To figure out on which leg a horse is limping... - The Horse Forum

 
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post #1 of 9 Old 08-04-2011, 09:44 AM Thread Starter
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Question To figure out on which leg a horse is limping...

Just wondering how do you do it?
I was taught to watch the head movement, but does it always work? I mean if head moves normaly then horse definitely isn't lame?
Does the head move differently if horse is limping on hind leg too?

It's RAINING!

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post #2 of 9 Old 08-04-2011, 10:18 AM
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Blantant issues - head bopping for a foreleg, hip dropping for a rear.

However subtle issues in the right hind can cause the horse to move oddly and appear off in the left front.

Those odd issues are frustrating and at the same time very interesting to diagnosis. We are very fortunate to have an FEI level lameness expert vet at our clinic.
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post #3 of 9 Old 08-04-2011, 10:35 AM
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Look for what leg is loaded more.

Watch their pasterns. The sound leg will be the leg that takes all the load. The pastern on the lame leg will not show any loading (or less loading).
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post #4 of 9 Old 08-04-2011, 02:58 PM Thread Starter
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Thanks :)

So it doesn't depend only on the head/hip dropping, if limping is not so noticable it's possible that there won't be head/hip dropping?

Last year I couldn't figure out which leg it was, because there was no unusual head/hip moving, but something didn't seem right... I helped myself with moving my legs in the same rythm as horse and then asking myself which leg hurts :P (I was trying to find out which leg is loaded less as Alwaysbehind said, but I can't do it just by watching)
I wondered if there was an easier to tell, but it doesn't seem so.

It's RAINING!

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post #5 of 9 Old 08-04-2011, 03:10 PM
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You really have to look at the whole package. Yes, hip dropping, head bobbing and all that give you an idea.

If you watch just their pasterns (when looking for loading) it is much easier than trying to watch the whole horse.
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post #6 of 9 Old 08-05-2011, 09:13 AM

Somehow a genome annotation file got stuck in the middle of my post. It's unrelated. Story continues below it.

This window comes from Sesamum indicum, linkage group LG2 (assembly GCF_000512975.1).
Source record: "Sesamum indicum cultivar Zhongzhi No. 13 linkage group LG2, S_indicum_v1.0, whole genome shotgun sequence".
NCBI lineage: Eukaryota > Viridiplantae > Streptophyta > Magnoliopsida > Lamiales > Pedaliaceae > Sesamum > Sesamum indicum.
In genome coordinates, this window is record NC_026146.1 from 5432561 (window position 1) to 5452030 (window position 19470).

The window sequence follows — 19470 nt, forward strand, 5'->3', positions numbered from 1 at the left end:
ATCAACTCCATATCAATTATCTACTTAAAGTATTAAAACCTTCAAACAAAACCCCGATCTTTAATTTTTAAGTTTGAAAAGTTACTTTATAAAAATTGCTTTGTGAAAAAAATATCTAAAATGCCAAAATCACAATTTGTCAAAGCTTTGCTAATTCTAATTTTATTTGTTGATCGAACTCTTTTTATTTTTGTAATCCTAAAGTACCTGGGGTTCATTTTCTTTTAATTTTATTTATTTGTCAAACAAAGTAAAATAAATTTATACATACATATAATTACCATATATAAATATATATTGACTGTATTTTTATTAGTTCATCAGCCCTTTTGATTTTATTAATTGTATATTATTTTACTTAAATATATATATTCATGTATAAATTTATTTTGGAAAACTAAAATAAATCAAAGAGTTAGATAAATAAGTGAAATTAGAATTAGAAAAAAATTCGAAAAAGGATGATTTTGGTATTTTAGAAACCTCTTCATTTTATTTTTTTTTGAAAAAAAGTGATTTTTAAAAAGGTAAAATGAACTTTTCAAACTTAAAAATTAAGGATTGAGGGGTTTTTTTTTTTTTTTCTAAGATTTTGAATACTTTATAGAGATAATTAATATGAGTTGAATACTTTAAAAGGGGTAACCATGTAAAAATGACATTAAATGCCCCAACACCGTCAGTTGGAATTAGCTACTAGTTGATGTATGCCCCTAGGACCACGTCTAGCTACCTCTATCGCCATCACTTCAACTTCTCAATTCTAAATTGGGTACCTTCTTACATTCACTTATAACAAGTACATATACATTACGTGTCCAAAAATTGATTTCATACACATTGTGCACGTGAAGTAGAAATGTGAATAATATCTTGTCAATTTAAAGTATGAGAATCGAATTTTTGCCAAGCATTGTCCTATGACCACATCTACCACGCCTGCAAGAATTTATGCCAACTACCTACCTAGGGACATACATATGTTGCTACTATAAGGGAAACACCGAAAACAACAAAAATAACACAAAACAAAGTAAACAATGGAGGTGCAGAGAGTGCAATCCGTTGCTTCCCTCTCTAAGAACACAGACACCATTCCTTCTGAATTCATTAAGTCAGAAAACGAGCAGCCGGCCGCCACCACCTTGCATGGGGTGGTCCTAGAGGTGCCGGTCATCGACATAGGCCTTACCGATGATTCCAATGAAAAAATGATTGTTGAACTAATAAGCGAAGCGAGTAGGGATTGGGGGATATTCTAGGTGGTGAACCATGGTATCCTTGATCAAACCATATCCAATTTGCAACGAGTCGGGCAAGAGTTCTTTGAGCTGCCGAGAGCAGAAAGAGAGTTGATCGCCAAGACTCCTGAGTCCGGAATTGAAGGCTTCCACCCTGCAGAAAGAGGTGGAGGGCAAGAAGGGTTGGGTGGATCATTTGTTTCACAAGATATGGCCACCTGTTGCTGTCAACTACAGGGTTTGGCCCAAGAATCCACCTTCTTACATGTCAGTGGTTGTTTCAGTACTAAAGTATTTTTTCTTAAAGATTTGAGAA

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Another thing that makes lameness a bit tricky is if they have bilateral lameness. Navicular, arthritis, and OCD are just a few of many diseases that occur bilaterally and if the pain is approximately equal then you will be very hard pressed to see outright limping unless you do a nerve block on one leg. With this in mind trotting them on a hard, level surface on a stright away and on a circle (in both directions) can give you some hints as to what is happening.
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post #7 of 9 Old 08-05-2011, 10:48 AM
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You can also look at the limb flight, fetlock dropping, do flexion and extension tests (usually done by a vet) to exacerbate lameness.

The head bobbing can also be difficult as a horse can drop its head when the lame hind leg hits the ground (i.e. Opposite to what happens with a front let).

One of the best things to do is take a video from as the horse is being trotted past you, away from you and towards you which then allows you to look in detail/over and over/slow motion to try and spot the lameness.
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post #8 of 9 Old 08-05-2011, 06:25 PM
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It's as much of an art as a science. In addition to the above, I'd like to add: listen. The horse will typically hit with a louder sound on the good leg, and be more ginger and quieter on the bad one.
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post #9 of 9 Old 08-05-2011, 10:59 PM
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I am not so good at the lameness diagnosis, but I look for the leg that moves faster. Only in the case of unilateral lameness (one leg on one side) So , if right rear leg moves faster , then the left rear is likely the Off leg. He moves the one leg faster because he wants to get it back to taking weight as quick as possible so that he can reduce the amount of time that the bad leg must bear weight.
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